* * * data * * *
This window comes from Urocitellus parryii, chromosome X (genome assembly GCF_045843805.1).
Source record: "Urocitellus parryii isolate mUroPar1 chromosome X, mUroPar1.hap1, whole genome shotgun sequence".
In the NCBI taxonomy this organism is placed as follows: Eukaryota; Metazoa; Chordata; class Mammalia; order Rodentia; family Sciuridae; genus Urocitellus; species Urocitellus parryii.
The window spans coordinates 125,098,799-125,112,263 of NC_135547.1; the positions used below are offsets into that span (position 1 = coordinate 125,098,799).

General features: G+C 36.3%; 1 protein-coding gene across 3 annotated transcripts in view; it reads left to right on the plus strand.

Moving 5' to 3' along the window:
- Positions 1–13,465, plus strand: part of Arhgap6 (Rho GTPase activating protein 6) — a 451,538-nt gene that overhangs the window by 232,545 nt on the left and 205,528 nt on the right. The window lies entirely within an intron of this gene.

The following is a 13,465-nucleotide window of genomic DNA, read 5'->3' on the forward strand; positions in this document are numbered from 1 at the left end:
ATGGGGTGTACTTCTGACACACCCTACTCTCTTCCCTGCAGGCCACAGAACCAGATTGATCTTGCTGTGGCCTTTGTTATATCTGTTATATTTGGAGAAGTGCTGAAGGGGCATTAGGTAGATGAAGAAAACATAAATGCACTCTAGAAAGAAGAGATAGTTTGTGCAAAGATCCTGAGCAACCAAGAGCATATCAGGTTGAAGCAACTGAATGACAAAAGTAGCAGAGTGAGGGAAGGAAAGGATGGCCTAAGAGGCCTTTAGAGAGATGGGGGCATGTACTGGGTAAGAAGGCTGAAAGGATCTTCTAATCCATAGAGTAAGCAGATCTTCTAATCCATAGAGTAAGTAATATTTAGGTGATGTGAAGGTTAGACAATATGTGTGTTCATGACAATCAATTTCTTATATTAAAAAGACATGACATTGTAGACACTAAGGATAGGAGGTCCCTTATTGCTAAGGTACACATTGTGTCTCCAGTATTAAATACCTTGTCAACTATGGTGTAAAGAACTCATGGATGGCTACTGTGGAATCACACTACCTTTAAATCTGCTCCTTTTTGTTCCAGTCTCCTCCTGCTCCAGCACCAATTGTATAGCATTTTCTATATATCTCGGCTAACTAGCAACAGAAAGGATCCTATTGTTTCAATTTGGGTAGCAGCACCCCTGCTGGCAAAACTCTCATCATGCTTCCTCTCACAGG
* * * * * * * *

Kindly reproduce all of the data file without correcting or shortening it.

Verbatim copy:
This window comes from Urocitellus parryii, chromosome X (genome assembly GCF_045843805.1).
Source record: "Urocitellus parryii isolate mUroPar1 chromosome X, mUroPar1.hap1, whole genome shotgun sequence".
In the NCBI taxonomy this organism is placed as follows: Eukaryota; Metazoa; Chordata; class Mammalia; order Rodentia; family Sciuridae; genus Urocitellus; species Urocitellus parryii.
The window spans coordinates 125,098,799-125,112,263 of NC_135547.1; the positions used below are offsets into that span (position 1 = coordinate 125,098,799).

General features: G+C 36.3%; 1 protein-coding gene across 3 annotated transcripts in view; it reads left to right on the plus strand.

Moving 5' to 3' along the window:
- Positions 1–13,465, plus strand: part of Arhgap6 (Rho GTPase activating protein 6) — a 451,538-nt gene that overhangs the window by 232,545 nt on the left and 205,528 nt on the right. The window lies entirely within an intron of this gene.

The following is a 13,465-nucleotide window of genomic DNA, read 5'->3' on the forward strand; positions in this document are numbered from 1 at the left end:
ATGGGGTGTACTTCTGACACACCCTACTCTCTTCCCTGCAGGCCACAGAACCAGATTGATCTTGCTGTGGCCTTTGTTATATCTGTTATATTTGGAGAAGTGCTGAAGGGGCATTAGGTAGATGAAGAAAACATAAATGCACTCTAGAAAGAAGAGATAGTTTGTGCAAAGATCCTGAGCAACCAAGAGCATATCAGGTTGAAGCAACTGAATGACAAAAGTAGCAGAGTGAGGGAAGGAAAGGATGGCCTAAGAGGCCTTTAGAGAGATGGGGGCATGTACTGGGTAAGAAGGCTGAAAGGATCTTCTAATCCATAGAGTAAGCAGATCTTCTAATCCATAGAGTAAGTAATATTTAGGTGATGTGAAGGTTAGACAATATGTGTGTTCATGACAATCAATTTCTTATATTAAAAAGACATGACATTGTAGACACTAAGGATAGGAGGTCCCTTATTGCTAAGGTACACATTGTGTCTCCAGTATTAAATACCTTGTCAACTATGGTGTAAAGAACTCATGGATGGCTACTGTGGAATCACACTACCTTTAAATCTGCTCCTTTTTGTTCCAGTCTCCTCCTGCTCCAGCACCAATTGTATAGCATTTTCTATATATCTCGGCTAACTAGCAACAGAAAGGATCCTATTGTTTCAATTTGGGTAGCAGCACCCCTGCTGGCAAAACTCTCATCATGCTTCCTCTCACAGG